Biden’s Trade Policy is Sound; This is Coming From a Conservative

Today’s administration has weathered lots of flack over the economy and a host of other issues, but, as one with a 25+ year career helping the U.S. access foreign markets, aided by being an appointee to federal advisory committees with the same aim, Washington is forwarding America’s interest quite well on this important matter. This is of great relief to those who support smart U.S. trade policies and (as proof this isn’t just cheerleading for one’s own political team) is of the opinion of this Republican.

Understand, trade negotiations typically follow a scripted, methodical, sector-by-sector protocol that diplomats around the world practice. In the U.S., unlike in many countries, negotiators get regular input from industry by way of vetted, security-cleared trade advisory appointees — on which I’ve served for many years and under numerous administrations — assuring that they stay on track with what matters to the private sector and what doesn’t.

Importantly, labor and environment concerns are addressed front-and-center with chapters in agreements, as well as advisory committees, dedicated solely towards those aims. That has been in pace under Biden, Trump, Obama, and others before.

Here’s why I believe that why we remain on track:

  1. Relax: There are adults in the room, and there always have been.

Most of Team USA – those under the White House’s office of Trade Representative (USTR), Commerce’s International Trade Administration, USDA’s Foreign Agricultural Service, and the State Department – are talented, smart, career practitioners solely aiming to advance U.S. interests. While priorities ebb and flow each time a new Administration takes the reigns, they know the drill: Overlay the priorities du jour while still striving to keep the doors open to foreign markets, shield U.S. interests against unfair trade practices, and tackle theft of intellectual property rights, which is rampant.

  1. They’re focused on what matters to us today

USTR and Commerce negotiators now regularly cite their primary objectives in this order: Supply chain kinks, inflation (particularly as to food costs), labor, the environment (climate change), and small and medium size enterprises (SMEs). The administration could do a much better job at communicating that, but, in fact, it’s “all hands-on-deck” trying to address all that.

  1. Pivot towards Asia

President Biden’s recent Asia tour strongly reaffirms the U.S.’s efforts to bolster its influence in the region aimed at smoothing-out supply chain issues, diversifying reliance on China, and, most importantly, to counter Chinese influence in the region which many countries there have grown weary of. And the timing underscored to North Korea and China the “united west’s” response towards Ukraine and what it may mean to them should they go rogue.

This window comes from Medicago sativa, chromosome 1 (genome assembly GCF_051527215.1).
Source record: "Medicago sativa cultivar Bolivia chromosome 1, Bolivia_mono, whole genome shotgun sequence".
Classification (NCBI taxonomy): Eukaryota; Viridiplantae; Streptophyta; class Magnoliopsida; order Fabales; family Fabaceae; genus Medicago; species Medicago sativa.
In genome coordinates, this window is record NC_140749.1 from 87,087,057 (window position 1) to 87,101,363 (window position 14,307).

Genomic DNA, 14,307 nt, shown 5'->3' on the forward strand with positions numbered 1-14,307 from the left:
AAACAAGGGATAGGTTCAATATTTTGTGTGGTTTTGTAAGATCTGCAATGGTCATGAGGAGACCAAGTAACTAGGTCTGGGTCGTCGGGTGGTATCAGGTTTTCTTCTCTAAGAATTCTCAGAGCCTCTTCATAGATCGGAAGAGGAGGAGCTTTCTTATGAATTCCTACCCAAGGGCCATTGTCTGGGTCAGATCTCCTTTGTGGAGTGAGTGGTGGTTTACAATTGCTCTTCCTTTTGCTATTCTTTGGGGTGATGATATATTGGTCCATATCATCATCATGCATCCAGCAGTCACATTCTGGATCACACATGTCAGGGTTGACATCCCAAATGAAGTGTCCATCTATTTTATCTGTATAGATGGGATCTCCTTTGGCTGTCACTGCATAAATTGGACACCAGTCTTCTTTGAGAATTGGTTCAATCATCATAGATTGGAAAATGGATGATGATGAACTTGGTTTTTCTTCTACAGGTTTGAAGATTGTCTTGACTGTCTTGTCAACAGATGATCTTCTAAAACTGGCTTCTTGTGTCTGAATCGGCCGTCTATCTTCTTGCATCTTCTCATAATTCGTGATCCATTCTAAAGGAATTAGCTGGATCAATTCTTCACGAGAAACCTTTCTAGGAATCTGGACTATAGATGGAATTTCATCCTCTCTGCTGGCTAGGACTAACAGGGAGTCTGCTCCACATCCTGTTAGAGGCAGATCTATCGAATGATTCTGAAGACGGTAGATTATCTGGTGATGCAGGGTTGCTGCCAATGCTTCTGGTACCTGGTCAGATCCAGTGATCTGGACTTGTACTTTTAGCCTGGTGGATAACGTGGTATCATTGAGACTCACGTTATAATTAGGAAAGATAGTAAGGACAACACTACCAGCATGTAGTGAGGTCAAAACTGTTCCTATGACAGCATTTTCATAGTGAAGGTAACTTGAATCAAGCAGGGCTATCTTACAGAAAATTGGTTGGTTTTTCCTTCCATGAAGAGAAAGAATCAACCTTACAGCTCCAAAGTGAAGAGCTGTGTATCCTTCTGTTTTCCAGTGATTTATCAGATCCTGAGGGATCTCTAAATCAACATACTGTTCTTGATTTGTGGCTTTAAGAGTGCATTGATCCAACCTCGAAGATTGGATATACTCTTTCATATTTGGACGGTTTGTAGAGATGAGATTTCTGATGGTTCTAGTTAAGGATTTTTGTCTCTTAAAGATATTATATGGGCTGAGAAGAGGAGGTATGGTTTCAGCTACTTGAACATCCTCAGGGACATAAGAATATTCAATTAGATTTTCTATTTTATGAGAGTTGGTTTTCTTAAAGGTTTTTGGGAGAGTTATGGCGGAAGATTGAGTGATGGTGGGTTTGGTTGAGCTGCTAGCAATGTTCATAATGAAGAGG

The recent announcement of the Indo-Pacific Economic Framework (IPEF) is a case in point. It aims to strengthen economic and trade ties with (non-China) Asia/Pacific as envisioned in the original Trans-Pacific Partnership but with different objectives. Together the 13-nation alliance represents 40% of world GDP.

Here, too, a more immediate aim is to address inflation and supply chain disruptions as well as trade facilitation – primarily focusing on harmonizing digital trade rules – as well as “Clean Economy” (decarbonization) and “Fair Economy” (cracking down on corruption).

Importantly, learning from past experience with trying to forge multilateral agreements, the approach is that of an “executive agreement” and not a “comprehensive trade agreement” thereby foregoing the need for Congressional approval. Basically, it addresses the goals in a staggered approach rather than presenting a 1,000+ page “all or nothing” document that becomes political theater for Congress.

Many industries view the IPEF as a positive step but recommend concrete goals and a timeline so it doesn’t devolve into another Trans-Pacific Partnership (TPP) — torpedoed by Congress after six years of failed negotiations. Although many question why it doesn’t address market access (tariff cuts) while labor groups around the world are saying that it doesn’t put workers front and center.

Meanwhile, the U.S. is stepping-up its efforts to deepen trade and investment relations with Taiwan, with recent high-level discussions on SMEs, digital trade, regulatory transparency, among others.  Taiwan is not part of the IPEF; instead, the U.S. is engaging them independently for concern of China’s reaction.

All told, the veteran negotiators are still doing what they’re good at – trade facilitation – but overlaid with the immediate goal of addressing our economic woes, geopolitical strength where most needed, and social and environmental aims long championed by the Democratic party.